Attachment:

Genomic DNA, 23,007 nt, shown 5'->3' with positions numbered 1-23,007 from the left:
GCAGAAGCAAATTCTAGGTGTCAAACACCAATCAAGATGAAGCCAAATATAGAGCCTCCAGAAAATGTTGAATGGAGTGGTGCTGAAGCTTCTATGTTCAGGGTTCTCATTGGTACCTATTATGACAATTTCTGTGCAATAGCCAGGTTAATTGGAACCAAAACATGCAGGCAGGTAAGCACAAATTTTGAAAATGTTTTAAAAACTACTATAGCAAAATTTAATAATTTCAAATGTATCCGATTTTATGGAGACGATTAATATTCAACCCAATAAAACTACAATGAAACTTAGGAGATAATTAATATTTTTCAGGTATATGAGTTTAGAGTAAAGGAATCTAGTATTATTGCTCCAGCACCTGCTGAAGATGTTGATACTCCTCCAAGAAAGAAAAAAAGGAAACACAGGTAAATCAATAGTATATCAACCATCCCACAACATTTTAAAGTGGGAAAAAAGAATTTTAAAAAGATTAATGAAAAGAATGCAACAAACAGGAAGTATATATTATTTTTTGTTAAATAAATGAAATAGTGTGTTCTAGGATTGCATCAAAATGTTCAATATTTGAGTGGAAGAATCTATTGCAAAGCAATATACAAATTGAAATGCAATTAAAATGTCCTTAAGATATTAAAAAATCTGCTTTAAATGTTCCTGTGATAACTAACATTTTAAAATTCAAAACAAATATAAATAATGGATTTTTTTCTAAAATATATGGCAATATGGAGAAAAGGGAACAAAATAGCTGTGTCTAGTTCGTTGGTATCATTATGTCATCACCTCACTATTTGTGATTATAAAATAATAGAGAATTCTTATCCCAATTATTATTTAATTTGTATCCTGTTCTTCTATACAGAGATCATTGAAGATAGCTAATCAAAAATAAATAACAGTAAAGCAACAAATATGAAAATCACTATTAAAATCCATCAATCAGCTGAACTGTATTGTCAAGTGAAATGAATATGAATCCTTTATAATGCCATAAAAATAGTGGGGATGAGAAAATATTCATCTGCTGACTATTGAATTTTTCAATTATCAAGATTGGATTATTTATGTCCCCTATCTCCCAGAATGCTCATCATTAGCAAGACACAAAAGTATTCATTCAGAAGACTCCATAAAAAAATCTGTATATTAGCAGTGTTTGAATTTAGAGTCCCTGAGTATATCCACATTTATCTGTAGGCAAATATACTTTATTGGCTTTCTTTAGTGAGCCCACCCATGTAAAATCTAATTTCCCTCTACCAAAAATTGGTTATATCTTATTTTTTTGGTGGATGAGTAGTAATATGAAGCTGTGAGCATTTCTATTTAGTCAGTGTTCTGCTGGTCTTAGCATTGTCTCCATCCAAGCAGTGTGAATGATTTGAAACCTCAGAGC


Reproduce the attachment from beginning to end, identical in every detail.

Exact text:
Genomic DNA, 23,007 nt, shown 5'->3' with positions numbered 1-23,007 from the left:
GCAGAAGCAAATTCTAGGTGTCAAACACCAATCAAGATGAAGCCAAATATAGAGCCTCCAGAAAATGTTGAATGGAGTGGTGCTGAAGCTTCTATGTTCAGGGTTCTCATTGGTACCTATTATGACAATTTCTGTGCAATAGCCAGGTTAATTGGAACCAAAACATGCAGGCAGGTAAGCACAAATTTTGAAAATGTTTTAAAAACTACTATAGCAAAATTTAATAATTTCAAATGTATCCGATTTTATGGAGACGATTAATATTCAACCCAATAAAACTACAATGAAACTTAGGAGATAATTAATATTTTTCAGGTATATGAGTTTAGAGTAAAGGAATCTAGTATTATTGCTCCAGCACCTGCTGAAGATGTTGATACTCCTCCAAGAAAGAAAAAAAGGAAACACAGGTAAATCAATAGTATATCAACCATCCCACAACATTTTAAAGTGGGAAAAAAGAATTTTAAAAAGATTAATGAAAAGAATGCAACAAACAGGAAGTATATATTATTTTTTGTTAAATAAATGAAATAGTGTGTTCTAGGATTGCATCAAAATGTTCAATATTTGAGTGGAAGAATCTATTGCAAAGCAATATACAAATTGAAATGCAATTAAAATGTCCTTAAGATATTAAAAAATCTGCTTTAAATGTTCCTGTGATAACTAACATTTTAAAATTCAAAACAAATATAAATAATGGATTTTTTTCTAAAATATATGGCAATATGGAGAAAAGGGAACAAAATAGCTGTGTCTAGTTCGTTGGTATCATTATGTCATCACCTCACTATTTGTGATTATAAAATAATAGAGAATTCTTATCCCAATTATTATTTAATTTGTATCCTGTTCTTCTATACAGAGATCATTGAAGATAGCTAATCAAAAATAAATAACAGTAAAGCAACAAATATGAAAATCACTATTAAAATCCATCAATCAGCTGAACTGTATTGTCAAGTGAAATGAATATGAATCCTTTATAATGCCATAAAAATAGTGGGGATGAGAAAATATTCATCTGCTGACTATTGAATTTTTCAATTATCAAGATTGGATTATTTATGTCCCCTATCTCCCAGAATGCTCATCATTAGCAAGACACAAAAGTATTCATTCAGAAGACTCCATAAAAAAATCTGTATATTAGCAGTGTTTGAATTTAGAGTCCCTGAGTATATCCACATTTATCTGTAGGCAAATATACTTTATTGGCTTTCTTTAGTGAGCCCACCCATGTAAAATCTAATTTCCCTCTACCAAAAATTGGTTATATCTTATTTTTTTGGTGGATGAGTAGTAATATGAAGCTGTGAGCATTTCTATTTAGTCAGTGTTCTGCTGGTCTTAGCATTGTCTCCATCCAAGCAGTGTGAATGATTTGAAACCTCAGAGC